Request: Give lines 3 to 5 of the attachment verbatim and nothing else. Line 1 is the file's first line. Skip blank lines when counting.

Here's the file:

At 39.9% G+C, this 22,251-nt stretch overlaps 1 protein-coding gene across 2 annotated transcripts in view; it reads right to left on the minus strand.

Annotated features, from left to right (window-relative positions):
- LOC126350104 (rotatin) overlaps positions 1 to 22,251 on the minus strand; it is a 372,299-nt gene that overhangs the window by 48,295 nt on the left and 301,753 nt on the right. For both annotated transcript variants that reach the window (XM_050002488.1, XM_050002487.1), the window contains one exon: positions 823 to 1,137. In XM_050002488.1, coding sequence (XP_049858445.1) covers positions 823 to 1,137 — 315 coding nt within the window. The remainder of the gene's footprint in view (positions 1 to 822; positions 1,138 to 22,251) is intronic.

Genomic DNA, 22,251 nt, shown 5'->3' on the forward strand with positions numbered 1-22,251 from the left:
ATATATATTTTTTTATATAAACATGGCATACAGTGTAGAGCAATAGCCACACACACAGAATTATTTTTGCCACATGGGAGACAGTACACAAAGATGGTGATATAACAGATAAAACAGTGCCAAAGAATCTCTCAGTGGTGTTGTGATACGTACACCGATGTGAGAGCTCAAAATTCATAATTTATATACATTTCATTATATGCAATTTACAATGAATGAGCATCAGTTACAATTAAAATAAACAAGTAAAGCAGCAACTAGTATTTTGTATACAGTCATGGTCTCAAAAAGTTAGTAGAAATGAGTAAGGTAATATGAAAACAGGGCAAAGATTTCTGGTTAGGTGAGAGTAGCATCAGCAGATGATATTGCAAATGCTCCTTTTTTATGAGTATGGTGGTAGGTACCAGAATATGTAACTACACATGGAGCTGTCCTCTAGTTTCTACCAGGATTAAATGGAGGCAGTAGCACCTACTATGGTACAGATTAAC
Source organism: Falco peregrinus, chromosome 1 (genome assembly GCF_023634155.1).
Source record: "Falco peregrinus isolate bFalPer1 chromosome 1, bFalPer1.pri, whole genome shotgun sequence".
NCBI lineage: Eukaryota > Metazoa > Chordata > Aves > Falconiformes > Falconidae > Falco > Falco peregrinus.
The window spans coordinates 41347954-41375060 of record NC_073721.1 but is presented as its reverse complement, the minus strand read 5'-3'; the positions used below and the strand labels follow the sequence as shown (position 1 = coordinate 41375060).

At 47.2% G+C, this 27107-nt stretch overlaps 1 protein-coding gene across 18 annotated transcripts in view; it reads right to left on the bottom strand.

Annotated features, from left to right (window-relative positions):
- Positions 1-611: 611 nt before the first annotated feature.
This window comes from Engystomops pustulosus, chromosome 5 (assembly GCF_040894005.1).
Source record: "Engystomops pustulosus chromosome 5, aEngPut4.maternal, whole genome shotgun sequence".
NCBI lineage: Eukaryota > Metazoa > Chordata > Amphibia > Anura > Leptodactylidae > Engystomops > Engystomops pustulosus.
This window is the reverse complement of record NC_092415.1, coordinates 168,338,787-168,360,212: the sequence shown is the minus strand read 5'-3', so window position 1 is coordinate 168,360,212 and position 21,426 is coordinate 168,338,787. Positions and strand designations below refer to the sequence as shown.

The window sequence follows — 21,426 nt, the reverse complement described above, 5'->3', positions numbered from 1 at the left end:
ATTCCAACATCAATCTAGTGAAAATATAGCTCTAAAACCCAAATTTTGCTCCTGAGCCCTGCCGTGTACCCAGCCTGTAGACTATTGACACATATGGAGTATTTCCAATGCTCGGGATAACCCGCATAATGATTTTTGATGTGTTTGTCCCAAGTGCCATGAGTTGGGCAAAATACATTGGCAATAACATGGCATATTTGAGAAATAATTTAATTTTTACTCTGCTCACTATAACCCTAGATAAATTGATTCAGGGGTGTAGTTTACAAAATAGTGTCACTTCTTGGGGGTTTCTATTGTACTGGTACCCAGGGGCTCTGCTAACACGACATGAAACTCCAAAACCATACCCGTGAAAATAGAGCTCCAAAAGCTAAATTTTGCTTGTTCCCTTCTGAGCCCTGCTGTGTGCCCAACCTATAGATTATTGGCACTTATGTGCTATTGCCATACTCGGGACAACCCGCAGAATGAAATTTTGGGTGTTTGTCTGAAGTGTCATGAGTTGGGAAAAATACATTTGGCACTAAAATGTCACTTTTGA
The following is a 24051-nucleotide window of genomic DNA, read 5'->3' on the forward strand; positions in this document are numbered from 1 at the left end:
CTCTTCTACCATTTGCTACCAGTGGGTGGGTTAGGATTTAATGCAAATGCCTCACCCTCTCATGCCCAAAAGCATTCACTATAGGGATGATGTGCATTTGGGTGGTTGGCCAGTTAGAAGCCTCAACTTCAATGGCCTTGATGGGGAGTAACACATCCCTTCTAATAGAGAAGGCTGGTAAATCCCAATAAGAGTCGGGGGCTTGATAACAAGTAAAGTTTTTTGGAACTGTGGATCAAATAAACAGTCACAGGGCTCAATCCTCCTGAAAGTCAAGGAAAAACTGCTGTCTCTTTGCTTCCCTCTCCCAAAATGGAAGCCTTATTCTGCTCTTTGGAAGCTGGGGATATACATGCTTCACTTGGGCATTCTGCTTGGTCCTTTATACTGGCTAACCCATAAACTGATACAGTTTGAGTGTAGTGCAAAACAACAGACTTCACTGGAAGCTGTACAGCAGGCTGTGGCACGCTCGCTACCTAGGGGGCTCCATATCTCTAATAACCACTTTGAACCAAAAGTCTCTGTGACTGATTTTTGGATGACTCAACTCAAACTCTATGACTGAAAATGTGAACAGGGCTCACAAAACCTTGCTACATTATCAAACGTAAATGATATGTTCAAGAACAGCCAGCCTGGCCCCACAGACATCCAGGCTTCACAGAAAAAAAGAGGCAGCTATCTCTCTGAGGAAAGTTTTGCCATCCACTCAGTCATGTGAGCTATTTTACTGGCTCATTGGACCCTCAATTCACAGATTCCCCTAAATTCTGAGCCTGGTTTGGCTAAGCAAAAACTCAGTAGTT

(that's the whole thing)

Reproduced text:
- LOC126350104 (rotatin) overlaps positions 1 to 22,251 on the minus strand; it is a 372,299-nt gene that overhangs the window by 48,295 nt on the left and 301,753 nt on the right. For both annotated transcript variants that reach the window (XM_050002488.1, XM_050002487.1), the window contains one exon: positions 823 to 1,137. In XM_050002488.1, coding sequence (XP_049858445.1) covers positions 823 to 1,137 — 315 coding nt within the window. The remainder of the gene's footprint in view (positions 1 to 822; positions 1,138 to 22,251) is intronic.

Genomic DNA, 22,251 nt, shown 5'->3' on the forward strand with positions numbered 1-22,251 from the left:
ATATATATTTTTTTATATAAACATGGCATACAGTGTAGAGCAATAGCCACACACACAGAATTATTTTTGCCACATGGGAGACAGTACACAAAGATGGTGATATAACAGATAAAACAGTGCCAAAGAATCTCTCAGTGGTGTTGTGATACGTACACCGATGTGAGAGCTCAAAATTCATAATTTATATACATTTCATTATATGCAATTTACAATGAATGAGCATCAGTTACAATTAAAATAAACAAGTAAAGCAGCAACTAGTATTTTGTATACAGTCATGGTCTCAAAAAGTTAGTAGAAATGAGTAAGGTAATATGAAAACAGGGCAAAGATTTCTGGTTAGGTGAGAGTAGCATCAGCAGATGATATTGCAAATGCTCCTTTTTTATGAGTATGGTGGTAGGTACCAGAATATGTAACTACACATGGAGCTGTCCTCTAGTTTCTACCAGGATTAAATGGAGGCAGTAGCACCTACTATGGTACAGATTAAC